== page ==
I want to talk. Want to ask Ian many questions. But the lyrics of the song are going round and round in my head. They make sense; then they don’t make sense. Hell, this whole day doesn’t make sense.
The crowds slow the taxi as we get closer to the ground. I’m suddenly reminded why I am looking forward to this trip. A chance to see the famous Anfield. To feel and experience one of the true monuments of football. Like Celtic Park. One where we wear our history as proudly as our present. Ian tells the driver to stop and we get out.
I’m trying to take in my first sight of the famous Kop when Ian floats up onto a garden wall and signals me to get up with him. He nods towards the ground and smiles.
“It’s beautiful, isn’t it?” and then he starts to sing. “When you walk through a storm, hold your head up high.”
The voice of a thousand summers stops everybody on the road. They know that this isn’t some drunk trying to get a song going. They all turn and look towards the wall. Once they take in what is going on, they start to join in.
“And don’t be afraid of the dark.”Listen to COSMIC ROUGH RIDERS’ JAMES CLIFFORD with A Celtic State of Mind here:
The song rises heavenwards like the hymn it is with both sets of fans joining in. Ian grabs my arm and raises it high and I start to join in as well. After a few minutes, he tugs me off the wall and we move through the crowd towards the main door. A nod to the doorman and I find myself standing in the tunnel area of Anfield looking at the famous sign.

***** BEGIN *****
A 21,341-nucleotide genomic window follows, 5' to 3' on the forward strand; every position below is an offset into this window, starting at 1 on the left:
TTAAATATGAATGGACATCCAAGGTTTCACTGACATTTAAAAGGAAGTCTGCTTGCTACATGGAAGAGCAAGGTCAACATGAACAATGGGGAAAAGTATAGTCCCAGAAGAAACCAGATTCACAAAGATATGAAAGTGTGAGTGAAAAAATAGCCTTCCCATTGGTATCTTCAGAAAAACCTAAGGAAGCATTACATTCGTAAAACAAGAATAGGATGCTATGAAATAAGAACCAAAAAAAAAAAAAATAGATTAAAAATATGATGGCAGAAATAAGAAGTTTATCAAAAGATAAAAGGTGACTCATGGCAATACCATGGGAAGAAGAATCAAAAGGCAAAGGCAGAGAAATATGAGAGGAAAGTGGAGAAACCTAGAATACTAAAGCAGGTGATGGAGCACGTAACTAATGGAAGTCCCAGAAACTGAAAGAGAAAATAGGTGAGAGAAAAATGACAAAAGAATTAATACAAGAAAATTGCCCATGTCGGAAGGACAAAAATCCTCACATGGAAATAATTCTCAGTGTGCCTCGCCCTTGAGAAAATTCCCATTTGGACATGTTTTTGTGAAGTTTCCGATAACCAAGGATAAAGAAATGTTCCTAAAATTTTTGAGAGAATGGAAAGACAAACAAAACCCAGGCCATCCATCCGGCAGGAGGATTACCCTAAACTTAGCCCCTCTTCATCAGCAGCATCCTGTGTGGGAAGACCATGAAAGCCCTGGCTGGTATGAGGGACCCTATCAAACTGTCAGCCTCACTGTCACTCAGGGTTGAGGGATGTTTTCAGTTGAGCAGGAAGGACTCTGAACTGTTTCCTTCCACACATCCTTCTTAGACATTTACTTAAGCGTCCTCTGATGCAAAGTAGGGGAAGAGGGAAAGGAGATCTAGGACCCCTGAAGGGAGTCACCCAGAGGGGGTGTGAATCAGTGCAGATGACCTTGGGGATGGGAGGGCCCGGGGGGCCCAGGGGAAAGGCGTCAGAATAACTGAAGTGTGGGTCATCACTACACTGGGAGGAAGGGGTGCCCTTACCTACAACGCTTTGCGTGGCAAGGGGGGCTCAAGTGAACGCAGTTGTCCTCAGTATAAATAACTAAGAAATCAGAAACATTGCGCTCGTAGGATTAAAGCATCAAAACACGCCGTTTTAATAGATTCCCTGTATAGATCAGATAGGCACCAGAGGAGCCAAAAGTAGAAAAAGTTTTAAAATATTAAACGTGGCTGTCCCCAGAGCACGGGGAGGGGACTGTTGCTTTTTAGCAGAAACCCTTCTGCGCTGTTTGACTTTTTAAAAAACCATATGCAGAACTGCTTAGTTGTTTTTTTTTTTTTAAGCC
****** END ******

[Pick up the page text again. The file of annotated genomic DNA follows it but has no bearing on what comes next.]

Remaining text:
The players are going past us onto the pitch for their warm-up. 1994 Charlie Nicholas walks past me. He’s filled out from the one I spent the afternoon with. I try to catch his eye, to see if there is a connection if he remembers me. He just walks straight past but gives Ian a knowing nod. Then Kenny Dalglish and Ian Rush stop and speak to Ian. Two idols of my childhood, standing in front of me. I go to speak as Kenny says to me, “It’s nearly time to get your answer.” and runs out onto the pitch to thunderous acclaim from both sets of fans.